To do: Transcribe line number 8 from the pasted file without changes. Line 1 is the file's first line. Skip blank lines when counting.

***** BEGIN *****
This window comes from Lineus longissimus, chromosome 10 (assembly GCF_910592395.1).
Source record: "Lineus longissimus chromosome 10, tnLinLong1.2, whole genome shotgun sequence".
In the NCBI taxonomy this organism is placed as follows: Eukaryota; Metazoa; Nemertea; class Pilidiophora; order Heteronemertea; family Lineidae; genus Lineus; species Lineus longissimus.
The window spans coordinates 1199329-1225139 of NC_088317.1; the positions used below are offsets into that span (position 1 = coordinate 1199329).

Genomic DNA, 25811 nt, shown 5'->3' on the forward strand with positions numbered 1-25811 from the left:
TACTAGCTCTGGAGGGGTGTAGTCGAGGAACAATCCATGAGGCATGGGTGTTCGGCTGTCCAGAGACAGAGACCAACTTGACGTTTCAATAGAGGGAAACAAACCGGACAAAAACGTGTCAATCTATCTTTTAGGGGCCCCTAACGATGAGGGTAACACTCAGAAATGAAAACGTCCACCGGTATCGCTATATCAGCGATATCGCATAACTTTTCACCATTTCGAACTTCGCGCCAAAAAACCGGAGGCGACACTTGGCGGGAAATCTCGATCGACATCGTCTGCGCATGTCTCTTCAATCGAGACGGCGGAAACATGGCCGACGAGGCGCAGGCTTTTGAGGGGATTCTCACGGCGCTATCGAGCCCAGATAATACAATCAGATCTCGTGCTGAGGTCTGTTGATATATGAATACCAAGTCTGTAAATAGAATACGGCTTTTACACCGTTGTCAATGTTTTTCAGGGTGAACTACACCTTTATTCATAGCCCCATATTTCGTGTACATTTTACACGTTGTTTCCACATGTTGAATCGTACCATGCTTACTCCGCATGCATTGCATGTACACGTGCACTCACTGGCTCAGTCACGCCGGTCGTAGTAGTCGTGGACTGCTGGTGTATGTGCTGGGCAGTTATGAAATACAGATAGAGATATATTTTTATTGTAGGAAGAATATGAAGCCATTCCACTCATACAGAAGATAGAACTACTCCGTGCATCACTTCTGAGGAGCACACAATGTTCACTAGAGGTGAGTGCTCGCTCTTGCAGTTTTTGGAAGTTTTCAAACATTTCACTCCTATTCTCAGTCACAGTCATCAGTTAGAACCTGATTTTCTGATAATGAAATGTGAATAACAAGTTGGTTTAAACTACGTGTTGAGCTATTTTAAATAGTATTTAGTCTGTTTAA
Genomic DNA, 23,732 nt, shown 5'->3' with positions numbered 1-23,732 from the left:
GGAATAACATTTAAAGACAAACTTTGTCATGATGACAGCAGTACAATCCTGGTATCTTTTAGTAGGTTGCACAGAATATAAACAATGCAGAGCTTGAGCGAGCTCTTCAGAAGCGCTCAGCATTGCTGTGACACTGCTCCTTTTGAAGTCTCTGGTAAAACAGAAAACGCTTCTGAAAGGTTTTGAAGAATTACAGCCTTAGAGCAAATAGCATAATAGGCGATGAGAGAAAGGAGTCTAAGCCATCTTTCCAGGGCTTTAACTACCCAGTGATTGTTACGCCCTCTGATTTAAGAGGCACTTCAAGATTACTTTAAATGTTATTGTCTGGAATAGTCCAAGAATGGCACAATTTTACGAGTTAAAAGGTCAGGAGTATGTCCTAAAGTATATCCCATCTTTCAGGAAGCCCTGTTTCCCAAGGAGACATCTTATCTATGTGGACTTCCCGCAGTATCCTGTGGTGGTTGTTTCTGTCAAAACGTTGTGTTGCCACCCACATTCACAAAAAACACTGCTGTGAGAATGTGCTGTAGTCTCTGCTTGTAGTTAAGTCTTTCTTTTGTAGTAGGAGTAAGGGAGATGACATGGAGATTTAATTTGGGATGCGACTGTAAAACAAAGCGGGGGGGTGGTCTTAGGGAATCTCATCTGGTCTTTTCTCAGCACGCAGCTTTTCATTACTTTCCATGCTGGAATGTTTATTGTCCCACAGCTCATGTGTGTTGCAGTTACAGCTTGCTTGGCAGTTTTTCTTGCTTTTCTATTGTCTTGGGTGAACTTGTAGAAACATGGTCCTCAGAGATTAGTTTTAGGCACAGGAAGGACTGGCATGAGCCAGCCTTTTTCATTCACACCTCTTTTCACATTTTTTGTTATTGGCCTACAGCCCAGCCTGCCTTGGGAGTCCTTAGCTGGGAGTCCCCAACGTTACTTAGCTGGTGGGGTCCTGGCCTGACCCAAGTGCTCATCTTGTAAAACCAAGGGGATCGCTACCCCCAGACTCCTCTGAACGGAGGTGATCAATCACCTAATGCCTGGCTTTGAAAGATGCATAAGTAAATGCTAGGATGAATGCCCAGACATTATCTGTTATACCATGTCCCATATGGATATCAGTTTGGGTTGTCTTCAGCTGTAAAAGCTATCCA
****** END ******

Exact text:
GGAATAACATTTAAAGACAAACTTTGTCATGATGACAGCAGTACAATCCTGGTATCTTTTAGTAGGTTGCACAGAATATAAACAATGCAGAGCTTGAGCGAGCTCTTCAGAAGCGCTCAGCATTGCTGTGACACTGCTCCTTTTGAAGTCTCTGGTAAAACAGAAAACGCTTCTGAAAGGTTTTGAAGAATTACAGCCTTAGAGCAAATAGCATAATAGGCGATGAGAGAAAGGAGTCTAAGCCATCTTTCCAGGGCTTTAACTACCCAGTGATTGTTACGCCCTCTGATTTAAGAGGCACTTCAAGATTACTTTAAATGTTATTGTCTGGAATAGTCCAAGAATGGCACAATTTTACGAGTTAAAAGGTCAGGAGTATGTCCTAAAGTATATCCCATCTTTCAGGAAGCCCTGTTTCCCAAGGAGACATCTTATCTATGTGGACTTCCCGCAGTATCCTGTGGTGGTTGTTTCTGTCAAAACGTTGTGTTGCCACCCACATTCACAAAAAACACTGCTGTGAGAATGTGCTGTAGTCTCTGCTTGTAGTTAAGTCTTTCTTTTGTAGTAGGAGTAAGGGAGATGACATGGAGATTTAATTTGGGATGCGACTGTAAAACAAAGCGGGGGGGTGGTCTTAGGGAATCTCATCTGGTCTTTTCTCAGCACGCAGCTTTTCATTACTTTCCATGCTGGAATGTTTATTGTCCCACAGCTCATGTGTGTTGCAGTTACAGCTTGCTTGGCAGTTTTTCTTGCTTTTCTATTGTCTTGGGTGAACTTGTAGAAACATGGTCCTCAGAGATTAGTTTTAGGCACAGGAAGGACTGGCATGAGCCAGCCTTTTTCATTCACACCTCTTTTCACATTTTTTGTTATTGGCCTACAGCCCAGCCTGCCTTGGGAGTCCTTAGCTGGGAGTCCCCAACGTTACTTAGCTGGTGGGGTCCTGGCCTGACCCAAGTGCTCATCTTGTAAAACCAAGGGGATCGCTACCCCCAGACTCCTCTGAACGGAGGTGATCAATCACCTAATGCCTGGCTTTGAAAGATGCATAAGTAAATGCTAGGATGAATGCCCAGACATTATCTGTTATACCATGTCCCATATGGATATCAGTTTGGGTTGTCTTCAGCTGTAAAAGCTATCCA